The Food and Drug Administration (FDA) has expanded the approval of Zerbaxa (ceftolozane and tazobactam; Merck) to include treatment of hospital-acquired bacterial pneumonia and ventilator-associated bacterial pneumonia (HABP/VABP) in patients ≥18 years old. The treatment was initially approved in 2014 for complicated intra-abdominal infections and complicated urinary tract infections, including pyelonephritis.

Zerbaxa is a combination of ceftolozane, a cephalosporin antibacterial, and tazobactam, a beta-lactamase inhibitor. Specifically, the treatment is indicated for HABP/VABP caused by the following susceptible Gram-negative microorganisms: Enterobacter cloacae, Escherichia coli, Haemophilus influenzae, Klebsiella oxytoca, Klebsiella pneumoniae, Proteus mirabilis, Pseudomonas aeruginosa, and Serratia marcescens.

The approval was based on data from the phase 3 ASPECT-NP study conducted in 726 patients hospitalized with HABP/VABP. Patients were randomized to receive either Zerbaxa 3g intravenously (IV) every 8 hours or meropenem 1g IV every 8 hours for 8-14 days. The co-primary endpoints of the study were all-cause mortality at Day 28 and clinical cure, defined as complete resolution or significant improvement in signs and symptoms of the index infection at the test-of-cure (ToC) visit which occurred 7-14 days after the end of treatment.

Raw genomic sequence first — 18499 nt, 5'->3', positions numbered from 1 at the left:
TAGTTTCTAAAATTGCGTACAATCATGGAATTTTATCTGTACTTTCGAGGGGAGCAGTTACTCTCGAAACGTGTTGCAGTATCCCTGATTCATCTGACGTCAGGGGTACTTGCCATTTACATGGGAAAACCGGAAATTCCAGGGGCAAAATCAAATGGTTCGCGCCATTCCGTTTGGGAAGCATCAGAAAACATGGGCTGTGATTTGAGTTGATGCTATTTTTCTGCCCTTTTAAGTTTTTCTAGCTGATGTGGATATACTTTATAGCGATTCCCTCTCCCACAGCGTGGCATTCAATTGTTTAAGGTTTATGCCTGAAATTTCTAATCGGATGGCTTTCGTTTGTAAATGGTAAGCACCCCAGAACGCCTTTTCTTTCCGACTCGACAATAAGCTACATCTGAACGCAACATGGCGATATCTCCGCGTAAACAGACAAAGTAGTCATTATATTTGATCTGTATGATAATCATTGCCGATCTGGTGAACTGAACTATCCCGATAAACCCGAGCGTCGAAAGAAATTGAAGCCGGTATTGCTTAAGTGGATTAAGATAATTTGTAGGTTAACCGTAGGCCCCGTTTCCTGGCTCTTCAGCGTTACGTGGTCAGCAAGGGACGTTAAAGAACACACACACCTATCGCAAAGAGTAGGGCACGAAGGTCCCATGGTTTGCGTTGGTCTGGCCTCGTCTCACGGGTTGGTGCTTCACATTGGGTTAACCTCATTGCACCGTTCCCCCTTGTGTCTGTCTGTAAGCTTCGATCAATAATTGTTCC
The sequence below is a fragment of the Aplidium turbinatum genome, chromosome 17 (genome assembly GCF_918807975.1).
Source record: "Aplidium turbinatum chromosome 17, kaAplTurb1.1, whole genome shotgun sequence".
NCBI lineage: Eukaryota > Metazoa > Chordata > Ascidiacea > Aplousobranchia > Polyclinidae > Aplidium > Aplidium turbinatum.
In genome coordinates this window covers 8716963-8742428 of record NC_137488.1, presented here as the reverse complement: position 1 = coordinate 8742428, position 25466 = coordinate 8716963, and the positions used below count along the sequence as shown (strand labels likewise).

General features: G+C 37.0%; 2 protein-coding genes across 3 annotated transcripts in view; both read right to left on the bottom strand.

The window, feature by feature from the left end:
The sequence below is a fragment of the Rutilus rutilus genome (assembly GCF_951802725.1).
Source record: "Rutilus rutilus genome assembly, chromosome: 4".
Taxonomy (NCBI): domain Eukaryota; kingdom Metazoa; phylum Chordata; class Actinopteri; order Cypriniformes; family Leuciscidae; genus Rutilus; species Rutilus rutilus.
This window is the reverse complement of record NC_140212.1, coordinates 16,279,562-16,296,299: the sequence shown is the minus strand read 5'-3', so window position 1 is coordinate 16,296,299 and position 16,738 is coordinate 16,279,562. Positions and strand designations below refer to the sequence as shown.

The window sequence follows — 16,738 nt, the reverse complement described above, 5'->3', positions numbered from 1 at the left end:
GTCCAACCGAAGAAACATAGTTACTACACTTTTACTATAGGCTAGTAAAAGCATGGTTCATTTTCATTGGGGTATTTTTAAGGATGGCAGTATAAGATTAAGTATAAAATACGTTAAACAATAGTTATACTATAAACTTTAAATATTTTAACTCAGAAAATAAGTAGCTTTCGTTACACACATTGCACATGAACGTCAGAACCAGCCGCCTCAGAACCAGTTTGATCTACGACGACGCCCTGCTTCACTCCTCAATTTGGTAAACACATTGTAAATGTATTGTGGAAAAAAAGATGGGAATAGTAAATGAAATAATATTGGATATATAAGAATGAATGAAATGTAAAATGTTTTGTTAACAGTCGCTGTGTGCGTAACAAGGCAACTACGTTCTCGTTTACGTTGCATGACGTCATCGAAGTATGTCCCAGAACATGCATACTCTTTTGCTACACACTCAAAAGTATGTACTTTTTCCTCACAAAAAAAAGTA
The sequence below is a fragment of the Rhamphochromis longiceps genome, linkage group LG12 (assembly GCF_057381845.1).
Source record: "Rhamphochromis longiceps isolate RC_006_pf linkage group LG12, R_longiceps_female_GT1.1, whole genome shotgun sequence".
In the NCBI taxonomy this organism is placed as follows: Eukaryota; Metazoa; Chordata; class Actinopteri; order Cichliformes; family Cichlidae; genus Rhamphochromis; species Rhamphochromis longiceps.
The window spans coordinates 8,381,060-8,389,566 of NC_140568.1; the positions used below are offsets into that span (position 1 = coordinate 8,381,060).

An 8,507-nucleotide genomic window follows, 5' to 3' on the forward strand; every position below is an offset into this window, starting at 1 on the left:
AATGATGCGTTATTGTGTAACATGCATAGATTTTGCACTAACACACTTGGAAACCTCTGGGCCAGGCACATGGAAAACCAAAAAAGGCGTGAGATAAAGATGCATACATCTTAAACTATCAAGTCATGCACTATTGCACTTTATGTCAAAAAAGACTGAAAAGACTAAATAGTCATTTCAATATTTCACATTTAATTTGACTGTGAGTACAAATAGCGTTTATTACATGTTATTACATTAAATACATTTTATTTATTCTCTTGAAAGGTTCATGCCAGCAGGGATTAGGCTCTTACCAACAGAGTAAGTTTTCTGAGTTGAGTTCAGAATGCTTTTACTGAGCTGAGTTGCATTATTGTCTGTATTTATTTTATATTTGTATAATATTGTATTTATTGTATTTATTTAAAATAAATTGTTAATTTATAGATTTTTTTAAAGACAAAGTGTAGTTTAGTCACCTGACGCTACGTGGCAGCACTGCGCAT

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Results showed that in the intent-to-treat population, Zerbaxa was found to be non-inferior to meropenem in all-cause mortality at Day 28 (24.0% vs 25.3%, respectively) and for clinical response at the ToC visit (54.4% vs 53.3%, respectively). Among HABP/VABP patients treated with Zerbaxa, the most common adverse reactions reported were increased hepatic transaminases, renal impairment/renal failure, and diarrhea.

Zerbaxa 1.5g for injection is supplied in single-dose vials containing ceftolozane 1g (equivalent to 1.147g of ceftolozane sulfate) and tazobactam 0.5g (equivalent to 0.537g of tazobactam sodium) per vial.

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This article originally appeared on MPR